Andrew Loewen | CUPE Communications
2017 was a momentous year for library workers and their communities in Saskatchewan.
The March 2017 provincial budget imposed sweeping cuts to the public sector, including a $4.8 million cut to library funding, and threatened to eliminate rural library service and gut urban library service.
In response, CUPE library workers worked with grassroots community groups and library patrons to mount one of the largest grassroots mobilizations in the province’s history.
More than 7,000 people in 70 communities participated in “Drop Everything and Read” actions outside MLA constituency offices and other venues across the province. The unprecedented public support for libraries forced an about-face from Brad Wall’s Saskatchewan Party government, who admitted they were surprised by the public outcry, and reversed the cuts and fully restored library funding.
“I loved the protests across the province as it gave a visual representation of the importance of libraries in people’s communities,” said CUPE 2669 president Pam Ryder, representing 290 Saskatoon Public Library workers.
Unfortunately, this wasn’t the end of the story. In May, twenty-three CUPE 2669 members were laid off, with only half of them able to bump into alternate positions, often at lower pay and only part-time. A 27-year member, Yvonne Siermacheski, chair of the Public Relations committee for the local, lost her full-time position as a film specialist to be offered a lower-paying part-time position that reduced her monthly income by more than half.
Siermacheski says that the restructuring to a “community-led service model” is a false bill of goods. Vital departments and community outreach services are being eliminated without consultation or input. As part of the process, librarians were laid off and forced to reapply for new positions, with some enduring five or six job interviews despite years of service, and others forced to resign.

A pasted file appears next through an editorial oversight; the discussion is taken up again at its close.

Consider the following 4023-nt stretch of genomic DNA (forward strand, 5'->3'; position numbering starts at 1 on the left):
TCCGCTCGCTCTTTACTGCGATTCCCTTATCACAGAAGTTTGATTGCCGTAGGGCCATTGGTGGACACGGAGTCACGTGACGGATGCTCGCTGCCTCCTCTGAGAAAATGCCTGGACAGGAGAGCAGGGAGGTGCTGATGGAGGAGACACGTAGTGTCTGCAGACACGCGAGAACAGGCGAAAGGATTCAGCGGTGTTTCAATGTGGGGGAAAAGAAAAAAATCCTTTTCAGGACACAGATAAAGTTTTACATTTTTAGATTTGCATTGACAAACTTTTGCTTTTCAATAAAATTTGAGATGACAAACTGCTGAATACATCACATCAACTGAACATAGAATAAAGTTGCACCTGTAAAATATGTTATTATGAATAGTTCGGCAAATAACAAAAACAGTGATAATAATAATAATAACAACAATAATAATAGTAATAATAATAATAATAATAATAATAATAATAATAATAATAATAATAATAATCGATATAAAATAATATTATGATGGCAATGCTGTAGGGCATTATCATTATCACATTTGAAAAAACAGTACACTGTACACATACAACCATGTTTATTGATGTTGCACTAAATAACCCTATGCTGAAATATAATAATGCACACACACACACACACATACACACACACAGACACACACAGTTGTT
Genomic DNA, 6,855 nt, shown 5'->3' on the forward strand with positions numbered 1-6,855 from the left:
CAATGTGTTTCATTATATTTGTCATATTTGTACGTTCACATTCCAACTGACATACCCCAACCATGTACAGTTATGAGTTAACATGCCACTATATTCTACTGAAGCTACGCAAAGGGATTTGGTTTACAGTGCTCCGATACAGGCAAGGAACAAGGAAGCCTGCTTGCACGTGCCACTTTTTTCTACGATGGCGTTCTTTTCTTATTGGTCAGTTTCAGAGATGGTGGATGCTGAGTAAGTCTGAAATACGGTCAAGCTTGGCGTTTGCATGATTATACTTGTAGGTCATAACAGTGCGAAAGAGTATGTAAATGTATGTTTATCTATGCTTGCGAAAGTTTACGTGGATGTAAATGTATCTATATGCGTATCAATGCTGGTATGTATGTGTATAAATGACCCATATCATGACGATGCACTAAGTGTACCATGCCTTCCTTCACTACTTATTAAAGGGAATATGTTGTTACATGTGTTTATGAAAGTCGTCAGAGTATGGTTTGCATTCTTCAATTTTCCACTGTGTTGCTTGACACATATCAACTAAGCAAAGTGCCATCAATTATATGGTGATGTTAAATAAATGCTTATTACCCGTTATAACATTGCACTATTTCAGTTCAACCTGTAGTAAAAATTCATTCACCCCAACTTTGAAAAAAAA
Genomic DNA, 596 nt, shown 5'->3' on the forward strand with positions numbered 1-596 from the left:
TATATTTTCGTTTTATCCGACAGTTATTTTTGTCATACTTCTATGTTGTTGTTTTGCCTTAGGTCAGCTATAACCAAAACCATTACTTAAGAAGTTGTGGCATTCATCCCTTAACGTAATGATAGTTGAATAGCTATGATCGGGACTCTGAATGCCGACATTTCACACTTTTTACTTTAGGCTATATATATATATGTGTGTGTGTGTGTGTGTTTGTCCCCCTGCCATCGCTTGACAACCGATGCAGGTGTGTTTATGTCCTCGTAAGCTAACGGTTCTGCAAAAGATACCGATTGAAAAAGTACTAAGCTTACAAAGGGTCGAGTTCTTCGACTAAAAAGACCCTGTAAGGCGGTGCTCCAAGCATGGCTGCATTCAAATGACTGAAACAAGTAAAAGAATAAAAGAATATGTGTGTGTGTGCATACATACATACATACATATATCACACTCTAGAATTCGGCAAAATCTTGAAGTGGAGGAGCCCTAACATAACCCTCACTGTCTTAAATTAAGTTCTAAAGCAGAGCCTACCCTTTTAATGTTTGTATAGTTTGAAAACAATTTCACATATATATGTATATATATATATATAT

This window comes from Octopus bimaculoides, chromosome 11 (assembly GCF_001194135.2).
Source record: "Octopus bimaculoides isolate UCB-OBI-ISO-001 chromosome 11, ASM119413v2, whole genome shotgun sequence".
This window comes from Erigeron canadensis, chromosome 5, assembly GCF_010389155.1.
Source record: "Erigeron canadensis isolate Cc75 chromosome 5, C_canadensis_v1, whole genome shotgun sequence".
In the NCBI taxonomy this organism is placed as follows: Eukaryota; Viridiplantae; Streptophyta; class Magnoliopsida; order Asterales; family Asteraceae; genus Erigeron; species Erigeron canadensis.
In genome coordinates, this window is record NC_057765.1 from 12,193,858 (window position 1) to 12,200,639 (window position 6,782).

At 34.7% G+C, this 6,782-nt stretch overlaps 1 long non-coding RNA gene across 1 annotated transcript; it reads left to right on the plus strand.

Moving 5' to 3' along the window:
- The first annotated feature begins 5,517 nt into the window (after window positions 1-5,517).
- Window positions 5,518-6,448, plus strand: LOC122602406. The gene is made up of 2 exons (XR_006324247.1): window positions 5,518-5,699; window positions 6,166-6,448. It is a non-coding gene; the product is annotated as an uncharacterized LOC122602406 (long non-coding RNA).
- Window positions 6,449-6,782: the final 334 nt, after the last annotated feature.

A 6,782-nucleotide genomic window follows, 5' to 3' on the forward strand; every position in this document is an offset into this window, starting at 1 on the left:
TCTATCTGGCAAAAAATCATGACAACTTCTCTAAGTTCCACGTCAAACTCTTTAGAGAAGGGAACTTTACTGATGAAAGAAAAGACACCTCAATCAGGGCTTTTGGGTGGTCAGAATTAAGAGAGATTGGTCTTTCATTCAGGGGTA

Entire departments in Saskatoon are slated for elimination in 2018, including Children’s Services, Outreach Services, Local History, Adult and Information Services, Fine Arts, and more. These programs have proved especially important to new Canadians, low-income residents, the disabled, local authors, genealogists, researchers, and children and families.
“We are missing many programs that we used to offer that were cornerstones for the community. These programs are what draws in patrons like new mothers and their babies and make life long library users,” says Ryder.
“Both Regina and Saskatoon Public Libraries are top-heavy organizations,” says CUPE 1594 Vice-President Alejandra Cabera in Regina. “Regina Public Library now has a 1:8 ratio of managers to staff. We’ve also seen an increase of precarious work. Regina Public Library is at a 50/50 ratio in full-time and part-time staff and has nearly two dozen term positions.”
With the support of CUPE National, Saskatchewan library workers continue to campaign – holding rallies, producing online videos, and lobbying – for a robust public library system that recognizes the value of both library workers and the communities they serve.